|Project by gabriellus||posted 09-21-2015 01:51 PM||2437 views||11 times favorited||11 comments|
Initial Plans (much modifying)
It all started a little more than 3 months ago with about 200 board feet of 8/4 Cypress and Red Cedar. I was hoping to build totally out of cedar, but there wasn’t enough 8/4 at the sawmill.
Here’s the glue up for the legs. I did a glue up with TB3, but since the cypress still had some moisture in it, the glue line was failing. What’s pictured is with Gorilla poly glue, which I ended up using for about every subsequent step in the table.
I wanted to do a fully housed lap for the short side lower brace, but my dado stack didnt go high enough (6” stack, grrrrrr), so I split the difference and made the joint half lapped.
My first ever tenons, cut on the table saw with a dado stack. Pictured is the short apron.
All milled and ready for assembly, or so I thought:
My first homemade dowels, 5/16”, using a homemade doweling plate that I built out of a steel flat bar. Just chuck up the square in your drill and feed it through the hole. I later added a 3/8” hole for pocket hole sized dowels.
These are my first set of mortises, followed by my second set. Notice how they get, you know, better :D. Cut using a plunge router. I got the dimensions of these M&T way the hell off. There wasn’t enough material on the top side of the mortises to provide any real strength, you can see one of the tops of the mortises actually got blown out when the router banged into it. I didn’t sweat it, all the gnarly mortise walls and edges are hidden after assembly anyway.
I pegged the tenons in place with dowels, here is the leg subassembly glue up. Note the shopmade right angle squares in the inside corners:
And the table base glue up:
Here is where I encountered my first major problem. The short-end aprons were glued-together cypress, strong as Hades. The long ends, however, were just a single board, and during the dry assembly there was a TON of flex. I didnt have any 80” stock to mill up to add to reinforce. I hit the web and found something called the “tabled lap joint”, a method to join boards together on their end grain. I built 2 long 2×3s out of cypress scrap using this joint, splined and glued them together to the inside of the tenoned long apron, and I had a ton of strength along the length of the table.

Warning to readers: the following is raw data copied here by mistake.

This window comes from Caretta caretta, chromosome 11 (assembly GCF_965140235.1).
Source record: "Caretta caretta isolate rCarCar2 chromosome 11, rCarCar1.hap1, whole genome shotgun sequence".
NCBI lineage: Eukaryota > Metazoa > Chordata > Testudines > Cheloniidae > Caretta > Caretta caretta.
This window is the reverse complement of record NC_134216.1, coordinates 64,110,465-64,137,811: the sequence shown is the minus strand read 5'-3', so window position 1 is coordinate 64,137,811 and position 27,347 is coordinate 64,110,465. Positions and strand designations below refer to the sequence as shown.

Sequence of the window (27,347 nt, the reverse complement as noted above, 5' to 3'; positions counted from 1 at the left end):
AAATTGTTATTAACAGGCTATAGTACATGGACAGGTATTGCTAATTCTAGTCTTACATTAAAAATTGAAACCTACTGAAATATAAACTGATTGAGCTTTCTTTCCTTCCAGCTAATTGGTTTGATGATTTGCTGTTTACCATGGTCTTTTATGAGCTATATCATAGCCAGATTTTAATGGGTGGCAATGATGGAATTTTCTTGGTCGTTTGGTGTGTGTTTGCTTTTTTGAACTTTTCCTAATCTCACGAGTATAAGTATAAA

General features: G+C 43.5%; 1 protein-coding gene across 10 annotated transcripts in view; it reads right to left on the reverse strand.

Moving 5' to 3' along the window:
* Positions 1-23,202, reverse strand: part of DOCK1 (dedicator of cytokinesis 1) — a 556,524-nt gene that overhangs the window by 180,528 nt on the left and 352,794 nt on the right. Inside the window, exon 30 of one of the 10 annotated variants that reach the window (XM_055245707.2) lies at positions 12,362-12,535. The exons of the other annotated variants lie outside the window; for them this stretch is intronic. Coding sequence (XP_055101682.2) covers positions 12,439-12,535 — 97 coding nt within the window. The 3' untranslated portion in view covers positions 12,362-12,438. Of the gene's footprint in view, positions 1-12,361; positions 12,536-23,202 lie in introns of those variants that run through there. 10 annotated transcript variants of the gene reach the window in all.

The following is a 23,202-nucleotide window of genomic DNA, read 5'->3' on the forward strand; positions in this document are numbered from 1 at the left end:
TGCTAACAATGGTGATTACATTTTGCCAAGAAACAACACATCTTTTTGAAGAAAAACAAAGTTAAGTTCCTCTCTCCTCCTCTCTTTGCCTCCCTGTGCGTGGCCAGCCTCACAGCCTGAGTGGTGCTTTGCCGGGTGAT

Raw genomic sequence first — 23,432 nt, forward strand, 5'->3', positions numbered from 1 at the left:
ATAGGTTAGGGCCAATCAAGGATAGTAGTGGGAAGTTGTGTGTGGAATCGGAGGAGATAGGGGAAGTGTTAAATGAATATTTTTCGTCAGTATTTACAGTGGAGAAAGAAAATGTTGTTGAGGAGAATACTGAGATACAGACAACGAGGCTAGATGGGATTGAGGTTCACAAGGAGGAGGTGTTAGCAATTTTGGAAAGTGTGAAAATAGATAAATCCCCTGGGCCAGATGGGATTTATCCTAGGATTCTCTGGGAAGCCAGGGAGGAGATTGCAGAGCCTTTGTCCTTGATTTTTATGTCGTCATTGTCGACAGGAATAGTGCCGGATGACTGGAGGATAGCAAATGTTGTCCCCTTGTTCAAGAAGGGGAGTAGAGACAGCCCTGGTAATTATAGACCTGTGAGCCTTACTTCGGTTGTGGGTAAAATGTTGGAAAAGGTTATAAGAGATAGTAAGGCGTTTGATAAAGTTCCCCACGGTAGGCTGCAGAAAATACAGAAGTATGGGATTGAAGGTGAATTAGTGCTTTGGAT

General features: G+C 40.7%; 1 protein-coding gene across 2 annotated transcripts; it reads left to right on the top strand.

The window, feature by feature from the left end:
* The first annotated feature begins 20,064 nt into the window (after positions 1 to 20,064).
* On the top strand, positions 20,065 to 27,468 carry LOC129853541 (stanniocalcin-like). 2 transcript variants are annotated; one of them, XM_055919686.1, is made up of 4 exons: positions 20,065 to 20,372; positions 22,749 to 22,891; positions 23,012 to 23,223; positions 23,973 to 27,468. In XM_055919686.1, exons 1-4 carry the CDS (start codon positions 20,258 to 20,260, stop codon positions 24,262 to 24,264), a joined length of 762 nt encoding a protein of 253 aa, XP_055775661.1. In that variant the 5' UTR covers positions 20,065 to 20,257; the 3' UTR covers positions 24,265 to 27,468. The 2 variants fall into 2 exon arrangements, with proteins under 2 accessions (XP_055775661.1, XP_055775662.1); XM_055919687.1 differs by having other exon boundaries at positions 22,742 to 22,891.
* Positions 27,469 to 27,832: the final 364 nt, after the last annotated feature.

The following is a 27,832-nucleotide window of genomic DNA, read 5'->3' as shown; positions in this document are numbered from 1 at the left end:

Close-up of the tabled lap joint:
I assembled the tabletop in subassemblies small enough to go through my 12” planer to provide uniform thickness. Here’s a pic of one of those tabletop glue ups:
The whole tabletop, post-glueup and pre-breadboard end:
Here’s a shot of the breadboard end in the vise, with the router and shopmade fence in the background. This was my favorite part of the project:
The breadboard end assembly. I don’t have a picture of the tongue I cut out of the tabletop, which I regret.
The low long braces on the legs were too thin and wobbly, so I half-lapped and glued some stubby little cedar spacers to tie them together. Here are the routed channels on the underside to accept them:
The completed base, with 2 cedar uprights tying the lower braces to the strong top assembly. I plugged all the pocket holes with shopmade dowels:
I finished the base with 2 coats (or so) of Epifanes High Gloss clear varnish, and the top got about 6 or 7 coats after I prepped all the flaws and nastiness with epoxy.
Out on the deck, attaching the base, the FINAL step, and my wife tells me, “it’s too tall.” Breathe….breathe…...OK. I marked down a certain height from the base’s top edge, marking and scribing to remove maybe 2 inches from the bottom of the leg. Any more would make the proportions of the bracing look stupid. Busted out my cheap, hardly-used Stanley hand miter saw and sawed off the bottoms. Talk about last minute changes!!!
I used pocket holes to attach the top to the base, and I reamed out the pilot holes to 3x the Kreg diameter to allow for seasonal wood movement. Crossing fingers?
All in all, my favorite project to date. I tried new things at about every step, and made a million mistakes. But woodworking is like life like that, I guess, its about hiding your mistakes. Ha!